Beach in winter is cold, but nice

March 06, 2007|by TIM ROWLAND


There's something about the beach in March. Something magic, something obscure, something you don't necessarily get at other times of the year, so it seemed an opportune time to go and find out what it was about the beach in March that I'd forgotten from years past. And before the dying evening was gone, as the light dwindled, it had come to me. I had my answer what it was this time of year that makes the beach so unique:

It's COLD.

Crewcut-freezing cold, although to be honest, crewcuts always look a tad stiff.

But to me, beaches "in season" have their drawbacks. For example, in July, people frown on you for wearing shoes.

To put it simply, sand is not my friend. This dates back to the time I worked summers in a sand mine, and had sand creeping into places where, prior, I had never known I had places. If I were choosing a natural resource to spend the rest of my natural life with, sand would not be high on the list.


Especially when it coagulates with that goo known as sunscreen and sticks to your neck. And the back of your knees and all kinds of other unwanted locals.

But when it's cold you can enjoy the beauty of the ocean while wearing sneakers, socks and sweatpants and all other manner of sand-prohibiting haberdashery and no one gives you a second look.

Partly this is because at this time of year it's standard behavior and partly because there ARE no other people. Beaches in summer attract a load of people packed Haiti-raft thick, and nothing destroys nature than a small city's worth of people seeking nature.

And in the very early spring, a natural part of nature is naturally missing, that being the airborne soup known as humidity. To me, the beach in summer is like waking up in a glass of Epsom salts. You can't really tell whether your eyesight is failing due to advancing years, or if the humidity is turning the beach umbrella five feet in front of you into a ghost.

In early spring, the sunrises are crystal clear. It makes me wish I were one of those poets of the written word, like Mark Helprin, who can take something like a cow giving birth and turn it into impressionist art. Me? No. I would start out like, "And the sun's early rays lit the droplets of spray into fires of molten glass, like the glassmaker making glass out of his glass-making thingy."

Somehow, it just doesn't work.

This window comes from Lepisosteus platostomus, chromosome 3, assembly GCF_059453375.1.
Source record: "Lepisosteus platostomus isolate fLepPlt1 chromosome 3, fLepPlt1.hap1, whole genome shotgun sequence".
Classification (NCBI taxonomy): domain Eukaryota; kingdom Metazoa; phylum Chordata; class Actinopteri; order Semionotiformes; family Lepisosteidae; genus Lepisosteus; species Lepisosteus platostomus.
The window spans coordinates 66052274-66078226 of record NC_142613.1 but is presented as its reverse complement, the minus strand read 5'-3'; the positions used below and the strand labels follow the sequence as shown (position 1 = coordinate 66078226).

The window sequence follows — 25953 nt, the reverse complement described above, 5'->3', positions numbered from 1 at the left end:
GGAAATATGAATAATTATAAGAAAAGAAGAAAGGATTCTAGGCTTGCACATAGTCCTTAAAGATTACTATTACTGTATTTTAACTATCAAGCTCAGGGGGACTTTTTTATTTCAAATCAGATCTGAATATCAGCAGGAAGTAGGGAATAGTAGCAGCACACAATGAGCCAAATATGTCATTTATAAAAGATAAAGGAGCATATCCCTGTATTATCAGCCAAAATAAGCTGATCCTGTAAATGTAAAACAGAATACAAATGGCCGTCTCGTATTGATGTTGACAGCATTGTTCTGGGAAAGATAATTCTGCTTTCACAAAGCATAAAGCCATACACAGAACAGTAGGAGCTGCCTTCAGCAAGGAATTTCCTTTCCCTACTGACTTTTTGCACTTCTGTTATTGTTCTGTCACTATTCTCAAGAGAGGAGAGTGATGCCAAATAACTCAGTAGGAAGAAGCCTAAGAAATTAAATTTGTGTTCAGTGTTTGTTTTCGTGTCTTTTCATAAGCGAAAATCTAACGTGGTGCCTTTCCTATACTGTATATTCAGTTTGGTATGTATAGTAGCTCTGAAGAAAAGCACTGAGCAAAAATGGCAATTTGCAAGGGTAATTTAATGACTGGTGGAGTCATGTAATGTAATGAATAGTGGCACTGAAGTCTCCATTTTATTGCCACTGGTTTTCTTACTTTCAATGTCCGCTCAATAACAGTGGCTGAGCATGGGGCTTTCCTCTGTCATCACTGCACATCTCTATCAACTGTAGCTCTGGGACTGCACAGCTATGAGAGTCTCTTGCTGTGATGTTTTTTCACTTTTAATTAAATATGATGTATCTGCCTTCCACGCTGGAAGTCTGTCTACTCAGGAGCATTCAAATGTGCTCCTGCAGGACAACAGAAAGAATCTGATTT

What else doesn't work is the area of accommodation, where hotels have this way of telling you that you are not wanted by, being, in a word, closed. The same cannot be said of the commodity known as "Bed and Breakfasts." I'll be honest, B&Bs and I are not cut from the same cloth - and as a way of demonstrating, allow me turn to the specific area of cloth. Like around windows.

An entire industry is made out of the curtains in these historic homes. As for me, and I think most guys of the modern era, I am happy enough for a "window dressing" that is basically limited to miniblinds. Let the light in, let the light out, that's all I really require. No so, our ancients. They treated curtains like pancakes, looking for any excuse to add a layer, and true to historical accuracy, so did the innkeepers. First there is the gauze group, then comes the lace group, then the jacquard group, then the group of some material roughly the weight and thickness of leaded x-ray vests. Rather impressive, really. A nuclear bomb would have bounced off, I suspect.

At these spots, the breakfasts are good, but you can't enjoy them. The owners stand around panting, just waiting for you to pose a question to which they can leap down your gullet and fashion a totally overblown answer out of your gizzard.

"So, this room I'm staying in, I guess it was once,.."

"Oh let me tell you about that room. It was where pirates took their hookers to gamble and you notice all the tall windows, but in those days doors were taxed, so they made the doors look like windows but sometimes there would be raids and then the gamblers would throw their chips out the windows which were really doors, and we know this because when doing the renovation, we excavated stacks of ..."

And by this time all you want is another pancake, but it does no good because these innkeepers have such a rage for explaining.

By the time you leave you are full not from food, but from descriptions of the grounds, the architecture, the flowers that were planted by the previous owner and a whole bunch of other stuff you didn't want to know.

Dazed, you walk outside to one constant. It's still March, and it's still cold. But nice.

Tim Rowland is a Herald-Mail columnist. He can be reached at 301-733-5131, ext. 2324 or via e-mail at timr@herald-mail.. You can listen to his podcast, The Rowland Rant, on

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